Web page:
Pre-K through fourth-grade students in Manassas City Public Schools will have the option to return to hybrid in-person learning starting March 23, but the school board Tuesday night once again declined to set any timetable for the return of older students.
For those general population students from lower grades whose guardians choose to send them to school, in-person learning will start twice per week beginning March 23. Career and technical education programs will start March 15 and other school-dependent learners will be back March 17.
But a vote to bring middle and high school students back starting April 6 failed 4-3. No replacement plan for getting those older students back into classrooms before the end of the school year was discussed, though a small number of special education and English-language learners have been receiving limited in-person instruction since the fall.
At their last meeting two weeks ago, the board indicated a willingness to bring students back even earlier, with staff presenting a plan that would’ve had pre-K through fourth-grade students back by March 15 and older students back the following week.
Instead, the new dates were presented Tuesday night. The board voted 4-3 to bring CTE, school-dependent and younger students back into classrooms. Board Chair Sanford Williams, along with members Christina Brooks, Tim Demeria, and Robyn Williams, voted for the return. But on a second motion for middle and high schoolers to be back April 6, Williams reversed his vote and the measure failed.
At the end of the meeting, Williams took some time to speak on what he saw as inconsistent messages coming from the Virginia Department of Health, Gov. Ralph Northam’s office and the federal government. Northam has called for all schools to reopen to some degree by March 15, but as Williams pointed out, Manassas remains in the highest tiers of “primary” risk metrics, according to the VDH, and the lowest in “secondary” metrics.
“It’s great to have expectations,” Williams said of Northam’s March 15 goal, “but because of the nature of this I think it’s not helpful at all, because it gives parents the expectation, and staff and students, that we’re going to open by a certain date without giving us the resources to do and explaining why it should be thus.”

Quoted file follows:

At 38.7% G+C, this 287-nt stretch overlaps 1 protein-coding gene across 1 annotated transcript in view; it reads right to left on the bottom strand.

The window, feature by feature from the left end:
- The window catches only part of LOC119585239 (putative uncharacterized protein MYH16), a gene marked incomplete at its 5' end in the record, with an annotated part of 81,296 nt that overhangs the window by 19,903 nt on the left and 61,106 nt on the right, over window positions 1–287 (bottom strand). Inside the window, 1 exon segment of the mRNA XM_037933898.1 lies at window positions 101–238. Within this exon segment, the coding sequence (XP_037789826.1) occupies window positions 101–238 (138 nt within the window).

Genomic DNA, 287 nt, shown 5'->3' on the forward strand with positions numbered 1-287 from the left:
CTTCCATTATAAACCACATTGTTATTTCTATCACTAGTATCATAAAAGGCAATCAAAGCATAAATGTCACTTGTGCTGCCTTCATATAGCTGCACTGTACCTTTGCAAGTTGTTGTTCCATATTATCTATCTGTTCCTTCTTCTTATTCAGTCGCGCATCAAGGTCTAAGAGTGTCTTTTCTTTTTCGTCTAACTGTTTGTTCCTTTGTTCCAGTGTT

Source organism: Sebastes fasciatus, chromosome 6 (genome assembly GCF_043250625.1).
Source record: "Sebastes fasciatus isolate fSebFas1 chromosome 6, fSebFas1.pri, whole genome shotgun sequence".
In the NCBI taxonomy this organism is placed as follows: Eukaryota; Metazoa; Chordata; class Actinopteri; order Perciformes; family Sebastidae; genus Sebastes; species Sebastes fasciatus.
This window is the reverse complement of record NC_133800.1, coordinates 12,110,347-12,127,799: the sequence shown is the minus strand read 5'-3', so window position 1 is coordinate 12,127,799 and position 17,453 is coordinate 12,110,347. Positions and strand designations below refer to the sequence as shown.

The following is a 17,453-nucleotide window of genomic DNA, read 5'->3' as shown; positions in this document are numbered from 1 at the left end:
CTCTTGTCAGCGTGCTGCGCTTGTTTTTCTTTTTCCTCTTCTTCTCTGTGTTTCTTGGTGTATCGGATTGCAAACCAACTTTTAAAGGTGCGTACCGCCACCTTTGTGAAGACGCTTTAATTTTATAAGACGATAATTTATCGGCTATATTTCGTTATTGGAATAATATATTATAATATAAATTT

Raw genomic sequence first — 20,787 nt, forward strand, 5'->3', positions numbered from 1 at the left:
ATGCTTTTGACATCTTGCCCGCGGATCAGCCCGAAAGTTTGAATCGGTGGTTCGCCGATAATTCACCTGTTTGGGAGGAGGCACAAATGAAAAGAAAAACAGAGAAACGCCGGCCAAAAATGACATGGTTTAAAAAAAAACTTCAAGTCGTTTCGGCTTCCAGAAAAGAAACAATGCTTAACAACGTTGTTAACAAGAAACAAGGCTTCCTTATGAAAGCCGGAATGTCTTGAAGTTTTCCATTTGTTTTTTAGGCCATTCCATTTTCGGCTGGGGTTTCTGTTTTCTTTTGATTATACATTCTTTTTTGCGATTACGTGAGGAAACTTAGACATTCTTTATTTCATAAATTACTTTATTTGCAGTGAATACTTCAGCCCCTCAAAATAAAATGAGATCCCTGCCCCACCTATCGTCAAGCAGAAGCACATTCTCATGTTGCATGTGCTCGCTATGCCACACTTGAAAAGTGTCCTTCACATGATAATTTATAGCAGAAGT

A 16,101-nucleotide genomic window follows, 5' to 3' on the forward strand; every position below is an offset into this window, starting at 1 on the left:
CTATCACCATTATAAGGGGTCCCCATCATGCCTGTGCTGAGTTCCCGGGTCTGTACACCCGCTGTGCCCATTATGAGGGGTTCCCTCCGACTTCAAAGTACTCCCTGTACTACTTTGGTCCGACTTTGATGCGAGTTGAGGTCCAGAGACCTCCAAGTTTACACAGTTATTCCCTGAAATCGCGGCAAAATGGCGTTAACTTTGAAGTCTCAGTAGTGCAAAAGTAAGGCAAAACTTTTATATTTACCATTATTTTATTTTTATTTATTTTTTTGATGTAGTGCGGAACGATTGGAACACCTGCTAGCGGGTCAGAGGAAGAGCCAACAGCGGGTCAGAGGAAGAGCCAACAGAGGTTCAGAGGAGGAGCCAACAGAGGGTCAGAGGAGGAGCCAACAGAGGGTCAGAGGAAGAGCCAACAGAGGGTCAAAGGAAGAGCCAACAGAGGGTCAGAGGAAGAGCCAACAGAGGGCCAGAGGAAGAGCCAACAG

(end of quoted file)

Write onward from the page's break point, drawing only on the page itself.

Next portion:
Williams also said that while pediatric experts largely agree that younger learners are safe in classrooms with masking and distancing, some research has shown that the virus spreads easier in classrooms with older students.
For those pre-K and elementary school students coming back into school buildings, things inside will look very different, with the division following state and federal guidelines on masking, signage and plexiglass barriers placed in certain spots. Ventilation systems have been “inspected and adjusted to maximize the outside air intake,” according to a presentation from division staff, and all HVAC air filters will have been upgraded by the time students are back.
Additionally, all school staff will have had the opportunity to receive two vaccine doses by the end of the month. At the last meeting, the board requested that staff move start dates back by a week to allow for the second shots to have their full effect before any teachers and other staff had new teachers in the classroom. Suzanne Seaberg, who made that request two weeks ago, said Tuesday night that the COVID levels -- though falling rapidly -- were still too high in Manassas and voted against both motions to bring students back. She also said that at this point, moving from virtual learning to in-person would be disruptive.
“Teachers were offered the opportunity to vaccinate and vaccines do put us closer to an in-person-ready position, but vaccines aren’t everything,” Seaberg said. “Vaccines, along with other mitigation efforts, are components that we need, but metrics should also be factored in. In metrics, we’re still in the red, a highest-risk category.”
Manassas has persistently had relatively high levels of COVID transmission throughout the pandemic compared to other parts of Northern Virginia. But as of Tuesday, the 7-day average for new cases per 100,000 in population was 15.4, down from 97.4 on Jan. 17.
Demeria, the longest-serving member of the board who previously criticized Northam for pushing local school divisions to return, said he thought the risk for students who needed in-person instruction and interaction with other kids and adults was too high at this point compared to the declining risk of the virus. He, Brooks, and Robyn Williams voted in favor of setting a timeline for the return of all grade levels, saying that the board could call an emergency meeting and slow down the process if transmission started to increase again.
“I believe we have enough kids that need to get into our buildings, get out of their homes and into our buildings … I believe those children need this desperately,” Demeria said. “And I believe that the chances of transmission are extremely low, and I believe the chances of our kids mental health or physical health, they need some contact with other adults and they need to be in our buildings.”